An excellent case study about public transport systems in New York, especially important in view of the times we are living through.
There is an intense debate raging in New York over the decision by the Metropolitan Transport Authority (MTA) of New York to steeply raise base subway and bus fares, bridge and road tolls, and cut subway, bus and commuter rail services, in the face of increasing operating costs and declining revenues. Further, in the recent past, the metro has been the target of stinging public criticism on its poor maintenance of trains and stations.
In order to limit the fare and toll increases and service cuts, the MTA has appealed to the New York state government for a bailout plan. However, the ongoing recession may have tied Albany's hands on any fiscal hand outs. The MTA has therefore also proposed a modest payroll tax on businesses, unions and governments in the New York city area, and imposition of tolls on a couple of hitherto un-tolled bridges.
To summarize the learnings from this case study, especially relevant for many Indian cities which are moving towards modernizing their urban public transit systems:
1. Public transit systems like metros, being expensive, need some form of government subsidy or cross-subsidy with other transport systems. Forget the huge upfront investment required, even its operation & maintenance (O&M) costs are substantial. In the circumstances, it will have to be financed both by large enough user fees and government support.
2. Crucial decisions on bus and rail fares, tolls, etc have to be de-politicised, and taken on professional considerations. If the government so wishes to keep fares and tolls low, inspite of the need to raise them, it can subsidize the commuters by direct cash transfers (either to the operator or by vouchers to specific categories of commuters). Periodic raises in tolls and fares, atleast for the newer systems, should be a built-in feature when these systems are opened for use.
3. Urban private vehicle users, especially in major cities, have to be made aware of the cost of their convenience of using personal vehicles. Private vehicle road usage has a social cost (in terms of space occupation, reduced travel times, increased probability of accidents etc), which has to be internalized by way of user charges or road tolls. Public transit systems should be cross-subsidized with these user charges and tolls. Private vehicle owners can be weaned away to public transit systems like metros only if they are reliable, well-connected, stations have parking facilities and offer quality services.
4. Local public transport policy decisions have to be made from the systemic perspective, rather than as piece-meal solutions, so commonplace in India. The decisions affecting metro/train and bus fares, road and flyover tolls, restrictions on private vehicle entry (congestion charges), parking fees etc have to be taken keeping in mind an integrated perspective of the local urban public transit system. Most of our cities, despite clear directions of the Government of India, do not even have MTAs. Wherever these MTAs are present, their effectiveness and proficiency is questionable.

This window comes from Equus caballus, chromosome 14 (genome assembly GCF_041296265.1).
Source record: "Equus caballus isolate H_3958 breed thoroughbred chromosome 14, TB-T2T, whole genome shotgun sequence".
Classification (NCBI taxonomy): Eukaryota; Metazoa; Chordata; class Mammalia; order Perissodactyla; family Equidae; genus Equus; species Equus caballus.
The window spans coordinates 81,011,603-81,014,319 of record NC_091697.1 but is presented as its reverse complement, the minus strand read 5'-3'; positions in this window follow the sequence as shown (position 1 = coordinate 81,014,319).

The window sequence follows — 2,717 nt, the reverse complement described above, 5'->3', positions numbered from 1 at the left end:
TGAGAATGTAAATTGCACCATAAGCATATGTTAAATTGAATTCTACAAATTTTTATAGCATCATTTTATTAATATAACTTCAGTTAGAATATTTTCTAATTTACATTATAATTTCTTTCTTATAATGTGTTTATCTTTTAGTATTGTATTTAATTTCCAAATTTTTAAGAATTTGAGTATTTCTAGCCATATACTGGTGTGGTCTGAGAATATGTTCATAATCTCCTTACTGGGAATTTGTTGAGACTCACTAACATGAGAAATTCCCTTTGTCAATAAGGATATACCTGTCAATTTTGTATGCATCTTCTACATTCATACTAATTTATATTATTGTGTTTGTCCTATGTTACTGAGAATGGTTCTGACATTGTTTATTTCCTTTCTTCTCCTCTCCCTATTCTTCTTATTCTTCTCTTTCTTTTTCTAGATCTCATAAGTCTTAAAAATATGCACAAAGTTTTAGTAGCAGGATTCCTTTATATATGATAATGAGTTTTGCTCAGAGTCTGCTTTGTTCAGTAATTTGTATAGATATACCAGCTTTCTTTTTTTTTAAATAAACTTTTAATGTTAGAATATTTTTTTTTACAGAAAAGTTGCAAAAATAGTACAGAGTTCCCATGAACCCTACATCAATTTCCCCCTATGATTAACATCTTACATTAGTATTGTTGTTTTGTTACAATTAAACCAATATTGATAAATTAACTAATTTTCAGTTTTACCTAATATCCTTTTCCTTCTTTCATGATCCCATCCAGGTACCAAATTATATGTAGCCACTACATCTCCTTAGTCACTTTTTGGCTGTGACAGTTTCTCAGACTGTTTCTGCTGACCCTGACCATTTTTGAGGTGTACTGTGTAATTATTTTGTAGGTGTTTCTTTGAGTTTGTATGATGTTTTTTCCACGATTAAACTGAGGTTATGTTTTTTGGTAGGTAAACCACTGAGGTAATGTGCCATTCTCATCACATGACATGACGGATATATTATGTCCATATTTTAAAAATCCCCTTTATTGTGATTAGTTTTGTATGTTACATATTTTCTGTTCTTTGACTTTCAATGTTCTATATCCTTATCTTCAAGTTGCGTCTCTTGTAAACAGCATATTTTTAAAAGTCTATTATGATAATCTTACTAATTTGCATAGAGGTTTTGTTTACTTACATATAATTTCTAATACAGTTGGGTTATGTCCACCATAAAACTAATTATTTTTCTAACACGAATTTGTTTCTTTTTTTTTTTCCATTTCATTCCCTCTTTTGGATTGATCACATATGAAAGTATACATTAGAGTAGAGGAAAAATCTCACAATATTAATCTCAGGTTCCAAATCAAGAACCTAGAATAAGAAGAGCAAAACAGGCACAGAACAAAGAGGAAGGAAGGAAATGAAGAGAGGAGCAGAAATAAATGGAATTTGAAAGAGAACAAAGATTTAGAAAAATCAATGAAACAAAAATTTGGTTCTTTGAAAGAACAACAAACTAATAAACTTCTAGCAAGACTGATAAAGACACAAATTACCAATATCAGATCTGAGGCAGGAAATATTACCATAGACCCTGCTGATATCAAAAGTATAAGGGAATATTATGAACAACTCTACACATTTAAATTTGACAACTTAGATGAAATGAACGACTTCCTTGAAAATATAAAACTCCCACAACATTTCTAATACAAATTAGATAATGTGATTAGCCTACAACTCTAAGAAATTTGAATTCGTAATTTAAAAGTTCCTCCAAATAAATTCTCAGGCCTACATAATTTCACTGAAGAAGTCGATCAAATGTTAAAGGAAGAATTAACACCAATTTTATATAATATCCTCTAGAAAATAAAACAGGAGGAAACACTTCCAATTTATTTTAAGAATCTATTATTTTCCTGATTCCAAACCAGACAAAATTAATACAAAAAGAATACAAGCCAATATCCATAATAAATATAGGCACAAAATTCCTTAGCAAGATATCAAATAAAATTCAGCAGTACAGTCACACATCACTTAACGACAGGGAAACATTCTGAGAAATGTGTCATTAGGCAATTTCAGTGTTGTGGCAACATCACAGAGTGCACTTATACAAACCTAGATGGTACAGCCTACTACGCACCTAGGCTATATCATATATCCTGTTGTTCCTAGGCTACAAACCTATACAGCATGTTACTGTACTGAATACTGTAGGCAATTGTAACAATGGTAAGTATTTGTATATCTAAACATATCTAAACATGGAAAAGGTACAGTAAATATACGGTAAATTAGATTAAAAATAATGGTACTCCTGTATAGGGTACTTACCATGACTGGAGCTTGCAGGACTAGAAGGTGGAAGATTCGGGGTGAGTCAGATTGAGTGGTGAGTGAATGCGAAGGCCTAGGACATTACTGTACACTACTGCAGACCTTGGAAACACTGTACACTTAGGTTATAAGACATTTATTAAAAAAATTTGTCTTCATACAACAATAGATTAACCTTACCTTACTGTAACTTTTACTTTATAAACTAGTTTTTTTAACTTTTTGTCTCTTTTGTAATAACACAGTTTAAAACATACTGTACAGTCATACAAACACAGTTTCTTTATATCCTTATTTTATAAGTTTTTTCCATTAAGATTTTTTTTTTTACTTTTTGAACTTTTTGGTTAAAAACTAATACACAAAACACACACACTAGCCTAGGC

5. State and local Governments will continue to have a major role to play in the effective functioning of these systems. Appropriate regulatory interventions apart, financial support too will have to be a near permanent feature of the urban transport landscape. Given this context, the red herring of commercial viability raised by the ridiculous bid for the Hyderabad Metrorail Project, should quickly be set aside.
6. As the example of New York shows, structuring the O&M model for public transit systems is a complex challenge. These decisions have to be taken keeping in mind the specific character of the commuter bases, revenue streams from the different sources, availability of service providers in the local market, and the linkages between the different elements of the particular system and different systems.
7. In such weak economic times, the revenues of public utilities take a hit, investments in such public goods gets postponed or even cancelled, and the state government's ability to intervene and assist with bailouts become constrained. Therefore one of the more important fiscal stimulus strategies will be to transfer funds to cash-strapped local governments, who will otherwise cut down on their services, postpone investments, or raise user charges, all of which will affect the local economy even more adversely. The benefit transmission belt from assisting local governments is very obvious and delivers full bang for the buck.